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Legal education in India

Published On: 02 Apr 2012 | Last Updated On: 04 Jul 2012

After decades of existence, the legal education in India continues to live up to the image of being deemed as one of the most prestigious and lucrative career options for youngsters to opt for, today.

In order to pursue legal education, most commonly referred to as Law (L.L.B/ law degrees) in India, the applicant (Student) has to adhere to certain criteria’s that makes him eligible for the course.

Admissions to the best law schools in India are mainly done on the basis of student’s  performance in entrance exams such as CLAT (common law aptitude tests), although autonomous law colleges conduct private law tests as a part of their admission procedure.

The legal education in India comprises of two models today, a three year course or an integrated 5 year course which includes a degree with the L.L.B.

The popular belief that student requires to complete his undergraduate program in any discipline before he joins a law program has changed due to the 5-year integrated law program wherein a student directly becomes eligible for applying to the law program once he completes his senior secondary (Class 12/2nd PUC). Combinations such as BA-L.L.B, BBA-L.L.B, and B.Sc.-L.L.B enable a student to acquire a law degree within the span of 5 years.

When, What, How and Why? :Legal education is not merely a professional course that is confined to court rooms, but is a social science that reflects the current political scenario as far as the legal system in the country is concerned.

To make a profession out of legal education is certainly an intelligent one as the need for lawyers and law experts to advise clients on legal documents, settling disputes and matters legally will continue, and is perhaps one of the best choices to make as the field of legal education in India is growing and will continue to grow in the future.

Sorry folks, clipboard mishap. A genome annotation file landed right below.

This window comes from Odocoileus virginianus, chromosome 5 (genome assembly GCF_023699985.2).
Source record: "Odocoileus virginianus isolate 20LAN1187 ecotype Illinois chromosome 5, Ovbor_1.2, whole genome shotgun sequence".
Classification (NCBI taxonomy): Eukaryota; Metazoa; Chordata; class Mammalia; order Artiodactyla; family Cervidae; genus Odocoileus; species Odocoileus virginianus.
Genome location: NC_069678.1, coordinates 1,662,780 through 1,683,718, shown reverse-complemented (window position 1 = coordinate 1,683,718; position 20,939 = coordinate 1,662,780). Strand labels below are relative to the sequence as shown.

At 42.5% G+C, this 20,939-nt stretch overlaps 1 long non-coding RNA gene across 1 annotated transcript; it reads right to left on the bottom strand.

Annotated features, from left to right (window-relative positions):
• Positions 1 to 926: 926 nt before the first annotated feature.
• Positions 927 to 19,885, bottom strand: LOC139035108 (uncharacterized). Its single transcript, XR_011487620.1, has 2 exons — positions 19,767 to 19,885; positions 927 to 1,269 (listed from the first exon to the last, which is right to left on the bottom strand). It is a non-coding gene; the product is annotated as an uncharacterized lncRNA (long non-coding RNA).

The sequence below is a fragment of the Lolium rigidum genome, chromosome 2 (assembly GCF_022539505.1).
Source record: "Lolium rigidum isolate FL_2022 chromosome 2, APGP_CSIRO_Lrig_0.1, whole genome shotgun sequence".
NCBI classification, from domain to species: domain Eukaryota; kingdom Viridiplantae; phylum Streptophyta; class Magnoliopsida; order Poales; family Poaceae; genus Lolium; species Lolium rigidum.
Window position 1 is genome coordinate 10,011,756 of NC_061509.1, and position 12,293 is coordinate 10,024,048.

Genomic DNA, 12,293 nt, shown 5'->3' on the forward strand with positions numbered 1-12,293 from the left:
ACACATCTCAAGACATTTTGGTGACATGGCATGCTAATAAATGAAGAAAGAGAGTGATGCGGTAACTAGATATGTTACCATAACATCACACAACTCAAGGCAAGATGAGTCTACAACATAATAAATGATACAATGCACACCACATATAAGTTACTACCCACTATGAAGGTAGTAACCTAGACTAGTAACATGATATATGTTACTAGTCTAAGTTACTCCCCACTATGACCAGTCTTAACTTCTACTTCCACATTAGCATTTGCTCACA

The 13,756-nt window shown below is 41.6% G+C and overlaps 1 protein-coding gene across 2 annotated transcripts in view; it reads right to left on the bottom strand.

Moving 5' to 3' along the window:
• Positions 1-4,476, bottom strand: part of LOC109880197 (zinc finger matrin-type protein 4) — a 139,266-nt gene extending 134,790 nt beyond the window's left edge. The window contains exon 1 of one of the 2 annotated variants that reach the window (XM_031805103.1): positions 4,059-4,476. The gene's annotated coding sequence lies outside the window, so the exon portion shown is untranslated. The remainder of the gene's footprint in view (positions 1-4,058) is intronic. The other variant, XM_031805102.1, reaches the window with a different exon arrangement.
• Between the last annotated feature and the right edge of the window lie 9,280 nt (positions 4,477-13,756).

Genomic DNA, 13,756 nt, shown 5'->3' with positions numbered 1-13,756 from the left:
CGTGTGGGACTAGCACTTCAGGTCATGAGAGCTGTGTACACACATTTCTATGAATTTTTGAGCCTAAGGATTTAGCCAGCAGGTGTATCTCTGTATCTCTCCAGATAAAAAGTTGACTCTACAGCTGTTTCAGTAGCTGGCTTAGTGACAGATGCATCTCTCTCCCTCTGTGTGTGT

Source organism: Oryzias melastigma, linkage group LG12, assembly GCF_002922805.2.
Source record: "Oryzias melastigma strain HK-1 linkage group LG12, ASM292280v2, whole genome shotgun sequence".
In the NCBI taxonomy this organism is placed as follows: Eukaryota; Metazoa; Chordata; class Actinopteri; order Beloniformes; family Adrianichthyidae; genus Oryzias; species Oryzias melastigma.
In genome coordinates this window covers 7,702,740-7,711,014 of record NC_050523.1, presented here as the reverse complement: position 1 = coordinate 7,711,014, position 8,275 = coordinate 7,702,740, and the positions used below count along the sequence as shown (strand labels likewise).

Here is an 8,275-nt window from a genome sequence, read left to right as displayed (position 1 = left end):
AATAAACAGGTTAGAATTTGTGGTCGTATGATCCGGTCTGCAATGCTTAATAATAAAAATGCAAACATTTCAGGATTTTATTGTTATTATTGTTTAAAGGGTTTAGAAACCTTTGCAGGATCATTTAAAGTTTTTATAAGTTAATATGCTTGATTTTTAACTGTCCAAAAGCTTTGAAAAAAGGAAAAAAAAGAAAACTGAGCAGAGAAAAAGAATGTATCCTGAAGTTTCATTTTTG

You could choose from an array of specializations that the course offers, which includes civil law, criminal law, corporation law, labor law, international law, administrative law, press law, family law, trademark, copyright, patent law and tax law. The remuneration of a lawyer or a practitioner of legal studies is not fixed, and varies according to the proficiency of the individual.

Room for improvement: Experts opine that there is still room for improvement as far as the quality of legal education in India is concerned, which includes rectifying the shortcomings in the system along with meeting the challenges of globalization, as most Indian law graduates lack sufficient practical exposure to in depth research which could be directly traced to the lack of adequate financial resources in the country.

The faculties should be well versed with the practical aspects on what goes in the court rooms so that he is able to train the potential lawyers/ law students into thorough professionals.  The future of legal education in India seems bright as the opportunities and career prospects are immense, as students with a degree in law can work as legal advisors, advocates, public prosecutors, and magistrates.

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